• 2018-07
  • 2018-10
  • 2018-11
  • However free radicals have also been suggested to cause


    However, free radicals have also been suggested to cause DM [11]. Although free radicals typically originate from the surrounding environment, several physiological and biochemical processes in the human body also produce reactive oxygen species, such as the superoxide radical, hydroxyl radicals, and peroxyl radicals, as by-products [12]. Therefore, the search for antidiabetic and antioxidant drug constituents from plants has been attracting increasing attention in recent years. Quercus phillyraeoides A. Gray (Q. phillyraeoides) of the family Fagaceae is an evergreen tree that is distributed in the limestone mountains and nmda receptor antagonist bed rocks of East Asia (Korea, China and Japan). The leaves of Quercus species have been used in Korean folk medicine for dysentery, diarrhea, hemorrhage, dermatitis, and the exclusion of extravasated blood [13]. Previous phytochemical studies on Q. phillyraeoides led to the identification of several tannins from the leaves of Q. phillyraeoides[14]. However, the bioactivities of Q. phillyraeoides have not yet been examined. The objective of the present study was to identify the active constituents from the leaves of Q. phillyraeoides that are responsible for inhibitory activity against α-glucosidase and subsequently evaluate the kinetics responsible for this enzyme inhibitory activity. An in vitro assay of α-glucosidase inhibitory activity was conducted using an α-glucosidase enzyme obtained from Saccharomyces cerevisiae (S. cerevisiae) yeast. The antioxidant properties of isolated constituents were also evaluated using several assays as an assessment to alleviate oxidative stress related to DM. These assays may be used for preliminary observations in the evaluation of pharmacological activities and also to verify the medicinal effects of these active constituents isolated from plants.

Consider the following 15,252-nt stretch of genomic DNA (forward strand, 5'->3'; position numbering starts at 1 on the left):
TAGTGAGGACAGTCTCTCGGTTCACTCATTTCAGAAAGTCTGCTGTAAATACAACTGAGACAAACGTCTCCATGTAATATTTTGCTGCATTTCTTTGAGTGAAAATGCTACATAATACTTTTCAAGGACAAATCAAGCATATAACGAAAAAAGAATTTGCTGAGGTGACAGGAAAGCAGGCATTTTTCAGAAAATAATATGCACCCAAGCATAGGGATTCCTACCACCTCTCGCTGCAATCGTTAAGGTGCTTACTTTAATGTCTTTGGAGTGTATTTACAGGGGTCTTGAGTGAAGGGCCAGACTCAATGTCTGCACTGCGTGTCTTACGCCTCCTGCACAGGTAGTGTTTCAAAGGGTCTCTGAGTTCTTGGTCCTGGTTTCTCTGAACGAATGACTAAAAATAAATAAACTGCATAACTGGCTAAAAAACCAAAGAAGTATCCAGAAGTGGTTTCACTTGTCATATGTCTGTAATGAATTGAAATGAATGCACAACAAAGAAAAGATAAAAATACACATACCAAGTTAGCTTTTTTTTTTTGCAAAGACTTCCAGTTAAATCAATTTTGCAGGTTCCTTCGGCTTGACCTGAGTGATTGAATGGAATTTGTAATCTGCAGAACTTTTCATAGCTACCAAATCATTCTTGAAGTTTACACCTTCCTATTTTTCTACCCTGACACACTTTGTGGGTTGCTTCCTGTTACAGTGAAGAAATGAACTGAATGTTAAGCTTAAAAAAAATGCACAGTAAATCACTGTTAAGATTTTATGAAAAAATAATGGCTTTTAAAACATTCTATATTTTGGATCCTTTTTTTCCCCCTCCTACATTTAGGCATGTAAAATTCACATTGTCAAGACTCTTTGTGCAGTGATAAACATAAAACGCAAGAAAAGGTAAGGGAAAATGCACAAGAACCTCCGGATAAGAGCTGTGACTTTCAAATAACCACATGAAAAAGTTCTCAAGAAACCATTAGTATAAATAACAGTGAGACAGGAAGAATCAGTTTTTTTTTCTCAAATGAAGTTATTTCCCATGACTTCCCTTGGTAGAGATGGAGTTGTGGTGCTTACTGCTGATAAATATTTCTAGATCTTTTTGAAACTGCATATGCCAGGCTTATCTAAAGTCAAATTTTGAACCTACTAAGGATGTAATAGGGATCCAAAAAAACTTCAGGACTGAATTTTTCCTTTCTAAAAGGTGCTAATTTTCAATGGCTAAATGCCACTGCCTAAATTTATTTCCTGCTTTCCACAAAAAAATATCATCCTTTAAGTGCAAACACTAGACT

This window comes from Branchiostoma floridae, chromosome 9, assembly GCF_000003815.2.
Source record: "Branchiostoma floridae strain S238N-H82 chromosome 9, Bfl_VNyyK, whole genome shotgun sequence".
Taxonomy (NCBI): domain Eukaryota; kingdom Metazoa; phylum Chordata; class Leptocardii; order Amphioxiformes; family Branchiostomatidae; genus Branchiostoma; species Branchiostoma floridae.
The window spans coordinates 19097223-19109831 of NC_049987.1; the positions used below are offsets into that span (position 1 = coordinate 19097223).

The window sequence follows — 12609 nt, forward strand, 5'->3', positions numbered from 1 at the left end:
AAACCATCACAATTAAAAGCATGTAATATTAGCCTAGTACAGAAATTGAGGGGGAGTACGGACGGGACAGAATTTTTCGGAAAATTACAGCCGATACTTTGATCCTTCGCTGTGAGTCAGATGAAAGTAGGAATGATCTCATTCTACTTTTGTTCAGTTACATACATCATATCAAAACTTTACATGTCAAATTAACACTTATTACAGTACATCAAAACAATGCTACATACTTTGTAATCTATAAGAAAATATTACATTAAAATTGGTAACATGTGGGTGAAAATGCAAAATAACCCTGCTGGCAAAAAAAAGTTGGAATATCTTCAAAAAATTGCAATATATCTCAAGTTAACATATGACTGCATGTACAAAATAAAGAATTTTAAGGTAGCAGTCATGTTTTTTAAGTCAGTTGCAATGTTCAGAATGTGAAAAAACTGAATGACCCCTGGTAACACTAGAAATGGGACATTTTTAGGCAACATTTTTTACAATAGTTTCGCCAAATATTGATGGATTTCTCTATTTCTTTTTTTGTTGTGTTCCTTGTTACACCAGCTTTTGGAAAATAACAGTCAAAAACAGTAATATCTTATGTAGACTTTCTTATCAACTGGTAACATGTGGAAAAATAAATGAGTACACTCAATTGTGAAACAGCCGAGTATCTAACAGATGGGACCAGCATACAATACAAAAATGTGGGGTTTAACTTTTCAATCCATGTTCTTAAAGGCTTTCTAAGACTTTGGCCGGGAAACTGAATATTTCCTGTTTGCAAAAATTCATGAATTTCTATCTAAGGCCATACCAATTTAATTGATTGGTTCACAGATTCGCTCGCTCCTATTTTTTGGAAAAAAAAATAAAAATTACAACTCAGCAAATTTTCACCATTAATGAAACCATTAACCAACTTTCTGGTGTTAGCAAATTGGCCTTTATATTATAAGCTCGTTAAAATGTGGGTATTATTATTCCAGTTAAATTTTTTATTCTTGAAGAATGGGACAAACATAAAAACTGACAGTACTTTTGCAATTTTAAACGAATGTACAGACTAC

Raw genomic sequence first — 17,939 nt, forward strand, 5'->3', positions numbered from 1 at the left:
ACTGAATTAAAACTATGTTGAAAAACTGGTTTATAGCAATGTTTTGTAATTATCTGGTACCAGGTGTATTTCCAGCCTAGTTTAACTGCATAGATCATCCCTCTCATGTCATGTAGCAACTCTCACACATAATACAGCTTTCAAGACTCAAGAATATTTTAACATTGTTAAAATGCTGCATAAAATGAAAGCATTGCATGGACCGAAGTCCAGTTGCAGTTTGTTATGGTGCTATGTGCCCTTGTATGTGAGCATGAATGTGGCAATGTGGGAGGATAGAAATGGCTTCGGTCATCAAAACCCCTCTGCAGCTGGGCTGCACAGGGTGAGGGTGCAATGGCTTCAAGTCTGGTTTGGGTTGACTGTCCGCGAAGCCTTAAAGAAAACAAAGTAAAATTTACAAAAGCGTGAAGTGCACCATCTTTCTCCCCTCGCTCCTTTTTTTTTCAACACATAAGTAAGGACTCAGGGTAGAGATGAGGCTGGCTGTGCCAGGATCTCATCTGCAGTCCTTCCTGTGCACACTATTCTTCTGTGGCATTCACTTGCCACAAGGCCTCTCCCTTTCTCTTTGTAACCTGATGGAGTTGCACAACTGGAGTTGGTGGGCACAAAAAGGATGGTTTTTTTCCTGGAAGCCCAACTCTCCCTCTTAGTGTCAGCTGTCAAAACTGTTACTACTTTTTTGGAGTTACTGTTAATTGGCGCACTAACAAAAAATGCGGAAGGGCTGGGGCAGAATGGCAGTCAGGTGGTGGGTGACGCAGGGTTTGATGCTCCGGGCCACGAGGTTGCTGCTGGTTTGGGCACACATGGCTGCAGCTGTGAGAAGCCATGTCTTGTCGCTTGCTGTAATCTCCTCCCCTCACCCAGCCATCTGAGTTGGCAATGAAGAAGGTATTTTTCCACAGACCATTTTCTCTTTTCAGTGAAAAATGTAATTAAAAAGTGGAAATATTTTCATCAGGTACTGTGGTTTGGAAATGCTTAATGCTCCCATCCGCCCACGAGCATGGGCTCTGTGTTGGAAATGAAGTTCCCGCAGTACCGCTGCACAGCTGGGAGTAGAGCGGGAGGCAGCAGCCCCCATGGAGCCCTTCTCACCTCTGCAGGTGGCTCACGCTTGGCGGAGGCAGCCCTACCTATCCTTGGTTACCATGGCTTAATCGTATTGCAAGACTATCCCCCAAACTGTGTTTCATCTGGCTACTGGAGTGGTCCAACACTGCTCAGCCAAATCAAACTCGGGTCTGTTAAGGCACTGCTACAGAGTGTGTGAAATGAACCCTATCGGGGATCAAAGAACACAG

Materials and methods
    Discussion Compound 1 was isolated as a minor component in the methanol soluble fraction using gradient n-hexane, ethyl acetate, and methanol as solvents. The further acid hydrolysis of compound 1 resulted in β-sitosterol and d-glucose, as confirmed by TLC and compared with standard samples. The resulted β-sitosterol was also further confirmed using gas chromatography. Based on these results, compound 1 was identified as β-sitosterol-d-glucoside. Fractions 2–6 were major components in the methanol soluble fraction and were identified as condensed tannins with estimated molecular weights in the range of 3400–5700g/mol. Using a thiolysis reaction, the terminal units of fractions 2–6 were released as catechin and epicatechin, which was confirmed by a GC–MS analysis. The present study was conducted in order to evaluate the antidiabetic and antioxidant potentials of constituents isolated from Q. phillyraeoides. Antidiabetic properties were assessed in terms of the ability to inhibit an intestinal carbohydrate-digesting enzyme, namely α-glucosidase. α-Glucosidase inhibitors delay the activity of this enzyme and also the formation of glucose from the hydrolysis of carbohydrates, thereby lowering the amount of glucose available for absorption in the intestine; therefore, they play a significant role as chemotherapeutic agents for non-insulin-dependent DM. Acarbose, miglitol, and voglibose are some examples of α-glucosidase inhibitors presently being used in the primary treatment of type 2 DM [25]. However, since they lack specificity in their action and cause several side effects, safer anti-hyperglycemic agents are needed. Effective and safe α-glucosidase inhibitors from nature have been sought in the development of physiological functional food or constituents for antidiabetic therapy [26]. We investigated the inhibitory activities of constituents isolated from the leaves of Q. phillyraeoides against α-glucosidase from S. cerevisiae. p-NPG was used as the substrate and the yellow color of the enzyme\'s degradation product, p-nitrophenol, was produced and measured using a spectrophotometer. Quercetin was used as a positive control based on a previous study in which phenolic compounds exhibited stronger inhibitory effects on α-glucosidase than acarbose [27].